(b) A slightly more prosaic line is 37. … Kc8 38. c7 Rf8 39. Re7 Rd2. Black’s rook makes haste back to defend the king, but returns just a bit too late. 40. Rc6 Rd7 41. Rxd7 Kxd7 42. Rxa6 Kxc7 43. Ke2 is winning for White. (But not 43. Rb6?? Rb8, which is a draw!) It took me a few times playing this variation out against the computer to convince myself that Black is truly lost.

Two comments are in order. First, I obviously did not see all these tactics over the board, when I was in time trouble. I only saw that 37. c6+ with the likelihood of Re7 to follow looked extremely scary. I probably should have tried 36. … Kd7 anyway, but time pressure makes me do illogical things. One move I play too aggressively, the next move I panic and play too defensively.

Second, please observe that Yermolinsky is in complete control of his nerves and his chess. I’m sure that he did work out the winning combination in these lines. I have nothing but admiration for the way he played this endgame. It’s why he is a grandmaster and a U.S. champion.

37. c6 f6 38. Rd4 Rc8 39. Rd7 b4

Too little, too late.

40. Rb3 Rxc6 41. Rxb4 …

Position after 41. Rxb4. Black to move.

FEN: 5k2/3R2p1/p1r2p1p/P7/1R6/4PK2/r4PPP/8 b – – 0 41

If only I had time for 41. … Rxa5 followed by … Rb5, I would have not a care in the world. But because of the tempo that Yermolinsky won earlier, 41. … Rxa4 is followed by 42. Rb8+ and mate.

41. … Rc8 42. Rbb7 …

Another irony: when I played my 35th move, I thought I was going to get doubled rooks on the seventh rank in the near future. That still hasn’t happened, and instead it’s White who has doubled rooks on the seventh rank. What kind of magic wand is Yermolinsky waving over the board?

42. … Rxa5 43. Rf7+ Ke8 44. Rxg7 Rf5+ 45. Ke4 Re5+ 46. Kf4 Rg5 47. Rh7 Kf8 48. Rh8+ Rg8 49. Rxh6 Rxg2 50. Kf3 resigns

There are no moral victories in chess. A loss is a loss. But I think this might be my “best” loss ever.

Speaking of “good” losses, I will now bring my tenure saga to its conclusion. As I wrote in my last post, Kenyon denied me tenure in 1994, on the grounds that my teaching was inadequate. This was a decision made completely by the president and provost, who had never seen me teach. My department was unanimously in favor of my getting tenure. I filed a grievance, and the grievance committee upheld my complaint, on the grounds that the president and provost had misinterpreted the student evaluations as negative when they had in fact been neutral to positive.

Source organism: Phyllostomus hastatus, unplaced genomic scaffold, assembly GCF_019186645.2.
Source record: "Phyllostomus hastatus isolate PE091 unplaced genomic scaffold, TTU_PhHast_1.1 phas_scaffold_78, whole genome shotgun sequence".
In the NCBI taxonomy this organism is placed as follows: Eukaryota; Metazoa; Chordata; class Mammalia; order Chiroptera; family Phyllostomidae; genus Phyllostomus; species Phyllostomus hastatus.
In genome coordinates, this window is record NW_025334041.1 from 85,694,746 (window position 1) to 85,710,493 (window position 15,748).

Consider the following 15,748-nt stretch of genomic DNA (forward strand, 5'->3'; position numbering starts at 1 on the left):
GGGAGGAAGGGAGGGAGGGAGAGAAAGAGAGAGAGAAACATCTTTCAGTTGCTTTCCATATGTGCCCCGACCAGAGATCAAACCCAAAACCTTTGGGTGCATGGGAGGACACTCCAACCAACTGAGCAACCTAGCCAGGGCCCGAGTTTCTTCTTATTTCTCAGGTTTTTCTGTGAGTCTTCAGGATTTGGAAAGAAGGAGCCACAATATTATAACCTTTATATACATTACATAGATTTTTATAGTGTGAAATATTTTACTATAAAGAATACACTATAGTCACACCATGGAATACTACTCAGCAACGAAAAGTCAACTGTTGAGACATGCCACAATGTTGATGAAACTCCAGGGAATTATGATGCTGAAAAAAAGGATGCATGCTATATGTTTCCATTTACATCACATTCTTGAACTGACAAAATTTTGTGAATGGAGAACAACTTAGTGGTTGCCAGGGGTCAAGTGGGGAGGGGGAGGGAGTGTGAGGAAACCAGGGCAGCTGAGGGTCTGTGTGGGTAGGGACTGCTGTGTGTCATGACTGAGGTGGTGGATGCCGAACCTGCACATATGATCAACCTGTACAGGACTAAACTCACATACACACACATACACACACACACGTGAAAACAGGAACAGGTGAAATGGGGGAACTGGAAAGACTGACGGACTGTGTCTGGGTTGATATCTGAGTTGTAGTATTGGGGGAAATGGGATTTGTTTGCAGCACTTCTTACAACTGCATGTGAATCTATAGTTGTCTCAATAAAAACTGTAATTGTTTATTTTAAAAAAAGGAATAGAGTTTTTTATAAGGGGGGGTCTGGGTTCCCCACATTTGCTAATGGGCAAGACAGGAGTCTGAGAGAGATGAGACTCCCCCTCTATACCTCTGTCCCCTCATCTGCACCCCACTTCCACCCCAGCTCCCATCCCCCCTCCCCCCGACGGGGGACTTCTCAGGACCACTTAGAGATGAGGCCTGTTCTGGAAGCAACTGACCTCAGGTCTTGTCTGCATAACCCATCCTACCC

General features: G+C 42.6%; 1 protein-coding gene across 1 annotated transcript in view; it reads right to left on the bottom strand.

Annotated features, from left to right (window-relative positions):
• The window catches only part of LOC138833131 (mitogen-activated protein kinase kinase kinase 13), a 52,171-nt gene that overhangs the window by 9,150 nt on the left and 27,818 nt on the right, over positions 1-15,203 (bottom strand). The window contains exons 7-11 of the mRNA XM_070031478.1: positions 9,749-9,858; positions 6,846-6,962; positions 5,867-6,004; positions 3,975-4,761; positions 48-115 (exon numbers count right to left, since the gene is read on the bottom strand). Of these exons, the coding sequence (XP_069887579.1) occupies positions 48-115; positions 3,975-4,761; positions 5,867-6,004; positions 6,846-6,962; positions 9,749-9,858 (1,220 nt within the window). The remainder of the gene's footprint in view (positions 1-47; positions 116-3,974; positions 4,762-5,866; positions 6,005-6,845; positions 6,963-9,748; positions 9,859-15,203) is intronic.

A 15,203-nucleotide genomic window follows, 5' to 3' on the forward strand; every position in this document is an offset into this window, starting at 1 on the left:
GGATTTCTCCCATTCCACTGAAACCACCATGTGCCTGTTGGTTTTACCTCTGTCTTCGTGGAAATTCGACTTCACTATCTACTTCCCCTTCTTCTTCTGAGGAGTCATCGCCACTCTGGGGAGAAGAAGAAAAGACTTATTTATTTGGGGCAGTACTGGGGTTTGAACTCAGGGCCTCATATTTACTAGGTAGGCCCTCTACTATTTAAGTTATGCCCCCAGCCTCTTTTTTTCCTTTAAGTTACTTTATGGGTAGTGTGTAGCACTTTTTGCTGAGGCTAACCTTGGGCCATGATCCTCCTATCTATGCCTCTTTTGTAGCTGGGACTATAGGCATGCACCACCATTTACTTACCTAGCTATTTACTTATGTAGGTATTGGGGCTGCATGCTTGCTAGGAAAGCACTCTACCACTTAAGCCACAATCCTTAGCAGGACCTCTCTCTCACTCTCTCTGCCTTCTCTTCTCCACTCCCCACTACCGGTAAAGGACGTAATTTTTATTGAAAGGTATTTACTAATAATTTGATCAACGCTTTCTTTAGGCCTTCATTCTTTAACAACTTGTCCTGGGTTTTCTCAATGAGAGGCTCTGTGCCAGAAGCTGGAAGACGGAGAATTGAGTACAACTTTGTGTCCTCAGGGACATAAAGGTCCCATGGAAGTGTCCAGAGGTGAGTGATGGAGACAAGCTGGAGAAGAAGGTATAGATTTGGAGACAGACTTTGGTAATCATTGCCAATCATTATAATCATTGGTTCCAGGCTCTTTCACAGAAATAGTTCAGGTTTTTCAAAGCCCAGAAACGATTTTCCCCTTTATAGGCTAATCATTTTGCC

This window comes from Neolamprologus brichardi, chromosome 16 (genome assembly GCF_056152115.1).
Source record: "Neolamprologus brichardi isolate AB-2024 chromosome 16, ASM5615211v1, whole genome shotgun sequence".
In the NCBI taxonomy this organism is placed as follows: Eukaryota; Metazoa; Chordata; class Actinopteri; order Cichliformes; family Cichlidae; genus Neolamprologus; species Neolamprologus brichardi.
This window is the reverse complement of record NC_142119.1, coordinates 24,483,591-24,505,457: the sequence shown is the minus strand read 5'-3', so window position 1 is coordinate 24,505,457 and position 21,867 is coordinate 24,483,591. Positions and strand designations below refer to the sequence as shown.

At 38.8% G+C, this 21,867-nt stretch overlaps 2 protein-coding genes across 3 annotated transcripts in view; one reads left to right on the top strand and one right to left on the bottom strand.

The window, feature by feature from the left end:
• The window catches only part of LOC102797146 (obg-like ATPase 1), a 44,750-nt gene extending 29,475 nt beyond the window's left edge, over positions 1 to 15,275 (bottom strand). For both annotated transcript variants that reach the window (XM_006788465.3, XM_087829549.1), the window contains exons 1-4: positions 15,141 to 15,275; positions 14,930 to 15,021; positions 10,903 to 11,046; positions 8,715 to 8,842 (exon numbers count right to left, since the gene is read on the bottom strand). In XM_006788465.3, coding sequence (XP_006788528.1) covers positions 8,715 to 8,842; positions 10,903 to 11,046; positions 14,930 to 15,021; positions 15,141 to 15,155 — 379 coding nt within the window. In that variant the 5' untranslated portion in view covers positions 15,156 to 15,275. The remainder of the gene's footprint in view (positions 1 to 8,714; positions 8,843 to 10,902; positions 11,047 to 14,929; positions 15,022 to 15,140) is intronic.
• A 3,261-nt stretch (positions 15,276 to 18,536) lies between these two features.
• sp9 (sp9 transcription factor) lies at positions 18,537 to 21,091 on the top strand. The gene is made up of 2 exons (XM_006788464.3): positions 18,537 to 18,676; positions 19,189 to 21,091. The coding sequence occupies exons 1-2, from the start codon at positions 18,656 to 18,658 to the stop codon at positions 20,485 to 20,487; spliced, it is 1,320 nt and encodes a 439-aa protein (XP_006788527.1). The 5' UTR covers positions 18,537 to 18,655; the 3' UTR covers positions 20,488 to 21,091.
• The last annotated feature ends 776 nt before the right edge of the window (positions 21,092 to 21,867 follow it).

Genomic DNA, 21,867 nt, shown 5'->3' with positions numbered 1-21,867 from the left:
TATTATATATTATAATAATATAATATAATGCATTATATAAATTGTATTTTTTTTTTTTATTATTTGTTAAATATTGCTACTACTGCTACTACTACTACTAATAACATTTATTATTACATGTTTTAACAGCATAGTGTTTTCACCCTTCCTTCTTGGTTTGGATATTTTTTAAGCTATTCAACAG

Unfortunately, my department never got to see the evaluations or the grievance committee’s report. So in 1995, when I was re-evaluated for tenure, they came into it with the psychology of trying to figure out, “What is wrong with Mackenzie’s teaching? Why are his evaluations not up to snuff?” Because they were looking for problems, they found problems, and on the second go-around they no longer supported me for tenure.

I’m not saying that what they did was wrong. All I asked for in the grievance was a chance to be judged by my peers. I got that chance, and they found me wanting.

Furthermore, I completely agree that teaching was not my greatest skill. There were many times, I’m sure, when I approached it as a burden. In the end it was best for me to try something different — to try a completely new career, in which I would be utilizing my strengths rather than covering for my weaknesses. I didn’t know yet what that career would be. We’ll find out in the next installment of this series!

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{ 1 comment… read it below or add one }

Mary Kuhner February 23, 2021 at 5:06 pm

I can’t help thinking that you were better off leaving a University where the president and provost would do this sort of secret blackballing.

(Disclaimer: I never had tenure myself, and after 29 years in the same academic department had one grant too many fail and am now a Research Scientist rather than a faculty member. I’m actually pretty happy with the outcome, though it was painful while it was happening. But you can see that my view of tenure might be a bit biased.)